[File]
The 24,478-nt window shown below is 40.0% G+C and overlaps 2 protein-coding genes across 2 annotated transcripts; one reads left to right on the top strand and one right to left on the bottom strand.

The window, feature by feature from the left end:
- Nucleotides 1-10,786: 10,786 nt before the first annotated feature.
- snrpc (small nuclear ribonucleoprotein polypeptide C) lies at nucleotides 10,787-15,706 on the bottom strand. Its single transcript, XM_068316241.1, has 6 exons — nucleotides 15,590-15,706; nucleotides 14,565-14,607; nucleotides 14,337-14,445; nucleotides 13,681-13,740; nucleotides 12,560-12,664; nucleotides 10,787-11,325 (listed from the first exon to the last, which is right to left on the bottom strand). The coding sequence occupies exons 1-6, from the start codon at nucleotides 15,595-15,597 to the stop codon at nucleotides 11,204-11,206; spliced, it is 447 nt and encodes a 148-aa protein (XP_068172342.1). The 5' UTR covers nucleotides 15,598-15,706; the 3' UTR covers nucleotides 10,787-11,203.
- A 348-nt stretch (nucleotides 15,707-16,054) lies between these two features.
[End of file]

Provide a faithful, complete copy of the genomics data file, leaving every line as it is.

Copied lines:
The 24,478-nt window shown below is 40.0% G+C and overlaps 2 protein-coding genes across 2 annotated transcripts; one reads left to right on the top strand and one right to left on the bottom strand.

The window, feature by feature from the left end:
- Nucleotides 1-10,786: 10,786 nt before the first annotated feature.
- snrpc (small nuclear ribonucleoprotein polypeptide C) lies at nucleotides 10,787-15,706 on the bottom strand. Its single transcript, XM_068316241.1, has 6 exons — nucleotides 15,590-15,706; nucleotides 14,565-14,607; nucleotides 14,337-14,445; nucleotides 13,681-13,740; nucleotides 12,560-12,664; nucleotides 10,787-11,325 (listed from the first exon to the last, which is right to left on the bottom strand). The coding sequence occupies exons 1-6, from the start codon at nucleotides 15,595-15,597 to the stop codon at nucleotides 11,204-11,206; spliced, it is 447 nt and encodes a 148-aa protein (XP_068172342.1). The 5' UTR covers nucleotides 15,598-15,706; the 3' UTR covers nucleotides 10,787-11,203.
- A 348-nt stretch (nucleotides 15,707-16,054) lies between these two features.